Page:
New York: Investing one-third of the roughly $2.5 trillion planned stimulus funds globally in “greening” the world economy will boost efforts to lift the world out of recession, a new United Nations report has said.
The estimated $750 million — or some 1% of current global GDP — could spur significant returns, including stimulating innovation and job growth, slashing greenhouse gas emissions and making strides towards curbing poverty, it said.
The “Global Green New Deal” report — written in consultation with experts from over two dozen UN and external organisations, including the IMF and the World Bank — was released as over 100 Environment Ministers converged in Nairobi for the UN Environment Programme’s four-day Governing Council/Global Ministerial Environment Forum.
“Spent wisely and creatively (the stimulus funds) offer the chance to deal with today’s immediate crises and begin focusing and framing a response to those on the horizon from future food shortages, natural resource scarcity, energy security and climate change,” said UNEP’s Executive Director Achim Steiner.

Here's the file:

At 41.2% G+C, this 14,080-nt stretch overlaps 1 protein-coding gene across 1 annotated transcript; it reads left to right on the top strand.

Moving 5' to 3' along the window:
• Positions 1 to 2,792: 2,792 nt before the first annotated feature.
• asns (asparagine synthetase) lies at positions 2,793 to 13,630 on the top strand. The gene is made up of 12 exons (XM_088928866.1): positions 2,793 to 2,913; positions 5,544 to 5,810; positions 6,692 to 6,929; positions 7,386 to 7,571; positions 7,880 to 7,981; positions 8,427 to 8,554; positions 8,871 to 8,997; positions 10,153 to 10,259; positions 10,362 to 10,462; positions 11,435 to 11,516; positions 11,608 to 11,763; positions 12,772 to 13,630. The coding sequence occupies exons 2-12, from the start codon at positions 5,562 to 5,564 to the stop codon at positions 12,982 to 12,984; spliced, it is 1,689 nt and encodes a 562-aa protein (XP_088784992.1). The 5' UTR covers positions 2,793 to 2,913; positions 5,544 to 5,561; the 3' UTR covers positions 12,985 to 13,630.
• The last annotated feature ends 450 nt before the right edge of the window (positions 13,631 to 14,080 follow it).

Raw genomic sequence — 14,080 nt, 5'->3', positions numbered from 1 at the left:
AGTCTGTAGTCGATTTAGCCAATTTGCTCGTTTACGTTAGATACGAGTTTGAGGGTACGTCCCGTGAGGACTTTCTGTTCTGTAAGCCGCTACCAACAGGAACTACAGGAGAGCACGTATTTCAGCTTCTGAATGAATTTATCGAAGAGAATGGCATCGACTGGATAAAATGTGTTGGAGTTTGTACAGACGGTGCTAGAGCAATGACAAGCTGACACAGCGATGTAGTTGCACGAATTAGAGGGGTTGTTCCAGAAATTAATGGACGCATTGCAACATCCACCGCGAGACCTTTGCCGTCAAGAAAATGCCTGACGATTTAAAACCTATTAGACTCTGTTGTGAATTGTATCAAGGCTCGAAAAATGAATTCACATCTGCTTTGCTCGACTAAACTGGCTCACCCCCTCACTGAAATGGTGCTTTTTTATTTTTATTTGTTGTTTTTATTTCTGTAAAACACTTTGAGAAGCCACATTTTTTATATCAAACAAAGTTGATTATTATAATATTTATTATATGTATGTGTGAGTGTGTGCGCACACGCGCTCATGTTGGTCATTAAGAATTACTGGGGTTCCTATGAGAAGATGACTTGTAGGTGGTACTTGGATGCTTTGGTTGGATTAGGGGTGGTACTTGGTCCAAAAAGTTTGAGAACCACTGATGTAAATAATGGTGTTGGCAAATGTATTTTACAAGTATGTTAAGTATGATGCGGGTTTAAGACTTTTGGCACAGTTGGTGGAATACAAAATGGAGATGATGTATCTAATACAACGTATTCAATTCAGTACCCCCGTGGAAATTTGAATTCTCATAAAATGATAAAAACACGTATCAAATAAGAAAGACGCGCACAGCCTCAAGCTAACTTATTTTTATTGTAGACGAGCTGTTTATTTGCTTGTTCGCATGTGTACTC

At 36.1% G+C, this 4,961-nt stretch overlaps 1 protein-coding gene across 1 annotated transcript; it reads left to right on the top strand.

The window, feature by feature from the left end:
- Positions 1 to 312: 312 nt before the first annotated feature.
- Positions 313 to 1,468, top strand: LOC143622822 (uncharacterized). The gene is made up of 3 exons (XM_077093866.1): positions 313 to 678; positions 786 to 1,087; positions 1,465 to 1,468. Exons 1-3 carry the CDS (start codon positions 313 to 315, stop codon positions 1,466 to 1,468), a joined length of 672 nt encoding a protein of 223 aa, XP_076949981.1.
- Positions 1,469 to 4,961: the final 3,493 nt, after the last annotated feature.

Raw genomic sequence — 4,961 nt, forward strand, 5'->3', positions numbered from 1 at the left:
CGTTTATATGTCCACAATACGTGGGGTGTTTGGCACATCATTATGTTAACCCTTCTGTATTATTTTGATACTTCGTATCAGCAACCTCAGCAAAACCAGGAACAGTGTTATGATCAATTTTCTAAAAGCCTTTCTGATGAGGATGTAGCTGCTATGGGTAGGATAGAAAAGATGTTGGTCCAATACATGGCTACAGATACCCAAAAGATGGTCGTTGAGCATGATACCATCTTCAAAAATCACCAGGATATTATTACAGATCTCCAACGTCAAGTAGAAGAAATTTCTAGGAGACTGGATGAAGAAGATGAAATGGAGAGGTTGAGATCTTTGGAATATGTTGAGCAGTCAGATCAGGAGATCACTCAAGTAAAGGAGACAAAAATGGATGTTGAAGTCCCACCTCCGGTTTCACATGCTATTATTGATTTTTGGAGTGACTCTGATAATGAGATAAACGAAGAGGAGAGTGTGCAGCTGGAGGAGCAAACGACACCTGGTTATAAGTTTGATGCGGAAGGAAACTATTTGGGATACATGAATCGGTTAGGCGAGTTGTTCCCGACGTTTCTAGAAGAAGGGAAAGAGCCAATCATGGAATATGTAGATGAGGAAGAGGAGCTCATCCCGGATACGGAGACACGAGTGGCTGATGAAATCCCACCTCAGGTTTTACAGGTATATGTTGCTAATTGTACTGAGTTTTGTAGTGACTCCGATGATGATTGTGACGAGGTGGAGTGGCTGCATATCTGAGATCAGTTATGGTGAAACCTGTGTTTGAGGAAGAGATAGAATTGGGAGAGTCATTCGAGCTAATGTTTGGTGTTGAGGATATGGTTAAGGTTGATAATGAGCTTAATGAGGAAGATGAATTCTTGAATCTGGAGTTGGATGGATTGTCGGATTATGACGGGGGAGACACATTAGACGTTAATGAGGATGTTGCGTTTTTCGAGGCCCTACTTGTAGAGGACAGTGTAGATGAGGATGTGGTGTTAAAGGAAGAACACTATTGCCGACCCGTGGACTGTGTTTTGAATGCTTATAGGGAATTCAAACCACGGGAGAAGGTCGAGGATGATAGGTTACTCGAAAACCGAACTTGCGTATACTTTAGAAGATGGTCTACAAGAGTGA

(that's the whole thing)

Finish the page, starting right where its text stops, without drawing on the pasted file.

The new publication “represents an opportunity to accelerate towards innovation-led, low carbon, low waste Green Economy societies with decent employment prospects for many more millions of people,” he added.
South Korea is putting nearly $40 billion — or 3% of its GDP — towards its Green New Deal, which could generate almost one million new jobs, the report said.
China is expected to spend close to $600 billion on a fiscal stimulus package, of which it will dedicate $140 billion — just under 2% of its GDP — for green investments, adding to its $17 billion renewable energy sector which already employs some one million people, it said.
Besides, the US will direct almost 1% of its stimulus funds towards environmental restoration, making federal office buildings more energy-efficient, creating a smart power grid and other green measures.
Also issued at the Nairobi gathering was the UNEP Year Book 2009, which stresses the critical need for switching to a low-carbon green economy, spotlighting worrying trends, such as over 2 billion tonnes being generated worldwide annually and the number of cars on the road forecast to double to 1.3 billion by 2050.
But the Year Book also pointed out green progress being made, including the projected 30 to 40% drop in emissions in the construction industry.